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Car Industry Report: Mitsubishi Company

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Car industry report----it is an management report but also need some finance knowledge

Please read the following information for detail.

Harvard reference system required

Research the car industry, particularly on Mitsubishi Company and answer the following question:

1. Specify the car industry, and Mitsubishi Company.

2. Research the condition in the industry. What forces are impacting the industry? For example, it could be affected by changing demographics, legislation, higher oil prices, major technological breakthroughs or globalization? Is it a declining or expanding industry? Is it likely to be affected by the current downturn in the economy or changing interest rates?

3. Identify if this is an attractive industry for Mitsubishi to be competing in. Apply Michael Porter's model to decide if it is attractive. Other possible approaches would be discuss the industry in terms of its stage of development and the challenges facing businesses as the industry develops, or as a set of strategic moves between two major parties. Try to take a dynamic approach- consider what is changing and whether the attractiveness of the industry is changing.

4. Prepare a competitor profile

5. Calculate financial ratios, and show workings, such as: liquidity ratios, efficiency ratios, solvency ratios, profitability ratios, investment ratios

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Solution Summary

This solution of 3,042 words provides a report on the Mitsubishi Company with details of the coalition, Michael Porter's model of attractiveness, competitor profile and also calculates financial ratios. References used are included.

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Option or combination of options as best course of action

Discuss the option or combination of option you selected as the best course of action for Ford Motor Company and detail your reasons for selecting that option or combination of options


Ford Motor Company, Dearborn, Michigan. As you look out the window of the "Glass House" headquarters, you comment to yourself that it has not been a fun place to work these past few years. As you contemplate the future opportunities for the company, you are left with the thought that this company will look radically different in the next few years. An icon of U.S. manufacturing, Ford Motor Company has been one of the most prominent automobile producers in the world for almost 100 years. Founded by Henry Ford and eleven business associates in 1903, Ford Motor Company pioneered the moving assembly line, in which workers remained in place performing the same job on each automobile that came down the line. Henry Ford's vision was the production of cars that were affordable to the masses. Today, Ford's product lines include Ford, Lincoln, Mercury, Mazda, Aston Martin, Jaguar, Land Rover, and Volvo.

Despite the proliferation of nameplates, Ford Motor has been losing money for years, particularly in its North American operations. Ford produces more vehicles than it can sell and does so under very difficult personnel conditions that are part of the industry's history. The United Auto Workers (UAW) represents most of the company's production employees, and the contract terms over the years have been designed to provide significant long-term support to those employees. Generous conditions for retirement, benefits, and job protection, developed when the industry was doing well, now weigh down company operations. Another issue that has you concerned is the Premium Automotive Group (PAG), which makes the company's Aston-Martin, Jaguar, Land Rover, and Volvo brands. Originally intended as the platform for the company to enter the luxury car market, this group has lost billions year after year. Although the company has substantial cash reserves (over $20 billion), operating losses are steadily diminishing the company's financial safety net.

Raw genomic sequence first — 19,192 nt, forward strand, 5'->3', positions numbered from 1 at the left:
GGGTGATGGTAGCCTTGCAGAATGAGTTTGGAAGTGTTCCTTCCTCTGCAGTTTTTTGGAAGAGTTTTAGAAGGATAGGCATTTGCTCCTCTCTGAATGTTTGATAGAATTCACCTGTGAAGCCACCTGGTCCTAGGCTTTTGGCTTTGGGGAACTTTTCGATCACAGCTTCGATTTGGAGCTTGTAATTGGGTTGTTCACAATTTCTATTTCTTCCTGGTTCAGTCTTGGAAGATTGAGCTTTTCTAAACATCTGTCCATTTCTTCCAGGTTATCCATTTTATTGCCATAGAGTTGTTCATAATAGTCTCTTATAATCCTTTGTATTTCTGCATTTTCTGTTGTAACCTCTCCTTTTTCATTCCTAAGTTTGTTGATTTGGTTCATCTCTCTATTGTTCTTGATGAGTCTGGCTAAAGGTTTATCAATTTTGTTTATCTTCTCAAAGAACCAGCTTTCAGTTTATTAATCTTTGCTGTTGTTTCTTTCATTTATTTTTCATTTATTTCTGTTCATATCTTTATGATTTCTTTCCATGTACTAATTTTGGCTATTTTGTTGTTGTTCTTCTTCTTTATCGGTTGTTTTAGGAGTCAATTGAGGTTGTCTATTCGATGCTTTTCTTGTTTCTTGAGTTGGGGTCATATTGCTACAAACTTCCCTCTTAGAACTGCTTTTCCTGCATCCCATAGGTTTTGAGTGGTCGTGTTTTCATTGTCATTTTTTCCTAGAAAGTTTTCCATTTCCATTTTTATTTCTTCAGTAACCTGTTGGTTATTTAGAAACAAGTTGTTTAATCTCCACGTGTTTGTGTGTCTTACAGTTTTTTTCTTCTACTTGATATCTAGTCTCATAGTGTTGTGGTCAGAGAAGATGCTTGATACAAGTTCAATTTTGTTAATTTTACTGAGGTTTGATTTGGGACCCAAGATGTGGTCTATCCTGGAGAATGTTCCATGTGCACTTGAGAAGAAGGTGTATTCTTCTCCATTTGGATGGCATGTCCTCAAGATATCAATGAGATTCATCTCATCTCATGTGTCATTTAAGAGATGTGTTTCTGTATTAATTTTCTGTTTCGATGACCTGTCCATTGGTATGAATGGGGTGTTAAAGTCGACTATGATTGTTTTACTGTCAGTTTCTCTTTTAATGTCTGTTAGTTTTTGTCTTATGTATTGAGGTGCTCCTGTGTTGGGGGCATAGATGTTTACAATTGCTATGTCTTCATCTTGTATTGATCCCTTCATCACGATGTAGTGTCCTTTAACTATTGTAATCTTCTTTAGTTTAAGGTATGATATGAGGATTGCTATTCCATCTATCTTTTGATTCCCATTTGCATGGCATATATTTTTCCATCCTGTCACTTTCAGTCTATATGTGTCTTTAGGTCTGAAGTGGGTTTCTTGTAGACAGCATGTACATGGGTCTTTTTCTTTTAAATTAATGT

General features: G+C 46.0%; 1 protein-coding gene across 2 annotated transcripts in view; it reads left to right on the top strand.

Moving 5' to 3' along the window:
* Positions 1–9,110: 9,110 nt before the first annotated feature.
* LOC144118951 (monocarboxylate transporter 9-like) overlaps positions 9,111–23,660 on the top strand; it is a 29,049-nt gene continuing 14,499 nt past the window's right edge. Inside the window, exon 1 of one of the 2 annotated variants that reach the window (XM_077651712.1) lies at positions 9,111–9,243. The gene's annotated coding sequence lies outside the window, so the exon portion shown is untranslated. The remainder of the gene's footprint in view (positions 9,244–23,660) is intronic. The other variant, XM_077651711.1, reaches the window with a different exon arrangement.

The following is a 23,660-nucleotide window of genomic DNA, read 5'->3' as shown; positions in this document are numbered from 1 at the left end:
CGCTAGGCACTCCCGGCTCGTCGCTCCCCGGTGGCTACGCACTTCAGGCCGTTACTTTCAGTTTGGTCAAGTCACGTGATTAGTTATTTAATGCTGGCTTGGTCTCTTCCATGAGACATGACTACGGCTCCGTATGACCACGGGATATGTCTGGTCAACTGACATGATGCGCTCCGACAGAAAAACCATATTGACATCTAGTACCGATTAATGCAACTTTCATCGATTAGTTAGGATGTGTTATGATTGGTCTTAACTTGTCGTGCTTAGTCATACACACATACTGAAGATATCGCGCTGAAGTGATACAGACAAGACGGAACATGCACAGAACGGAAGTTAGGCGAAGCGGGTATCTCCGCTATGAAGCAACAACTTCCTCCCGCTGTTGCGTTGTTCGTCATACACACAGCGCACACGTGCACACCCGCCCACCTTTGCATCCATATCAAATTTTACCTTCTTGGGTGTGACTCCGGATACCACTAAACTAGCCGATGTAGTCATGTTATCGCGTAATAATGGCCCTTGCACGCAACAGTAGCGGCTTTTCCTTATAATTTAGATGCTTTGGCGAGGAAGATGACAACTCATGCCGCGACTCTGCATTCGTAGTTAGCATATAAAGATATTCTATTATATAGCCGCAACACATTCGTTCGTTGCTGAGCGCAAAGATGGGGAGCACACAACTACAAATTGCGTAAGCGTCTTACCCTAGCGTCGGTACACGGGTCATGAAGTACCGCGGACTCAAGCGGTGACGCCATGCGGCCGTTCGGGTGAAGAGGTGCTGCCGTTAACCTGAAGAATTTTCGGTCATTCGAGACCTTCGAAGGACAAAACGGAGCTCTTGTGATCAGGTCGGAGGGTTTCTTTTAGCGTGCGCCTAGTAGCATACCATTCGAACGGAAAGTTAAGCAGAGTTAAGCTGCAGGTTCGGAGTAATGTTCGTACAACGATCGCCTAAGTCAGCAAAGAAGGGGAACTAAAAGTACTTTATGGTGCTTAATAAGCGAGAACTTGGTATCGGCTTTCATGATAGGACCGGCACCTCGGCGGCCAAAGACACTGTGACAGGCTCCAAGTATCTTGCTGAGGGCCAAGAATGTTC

You've identified four options for the company. The first is to close down older plants in an effort to realign production and sales. You don't want to produce more cars than you sell; in fact, it might be good to produce a bit less than you could actually sell. There is an enormous cost to buying out the workers, shuttering the plants, and dealing with the political implications of a closure. Furthermore, you are concerned that a resurgence of buying would leave you with so little capacity that consumers would move to competitors' products. A second option would be to move the company to produce only smaller cars, eliminating or sharply reducing the SUV and truck lines. This has the advantage of getting back to Henry Ford's vision for the company as well as dealing quickly with products that are simply not selling in today's expensive gas environment. Third, you could take the dramatic step of dramatically reducing your North American presence and focus your efforts on international markets where Ford has been very successful. Europe, South America, and China have been very receptive to Ford vehicles and the company is doing well in these markets. The fourth option is to sell the entire PAG group, letting someone else figure out how to make money selling so few vehicles a year. The hand-built PAG automobiles don't fit the Ford way of doing things anyway.

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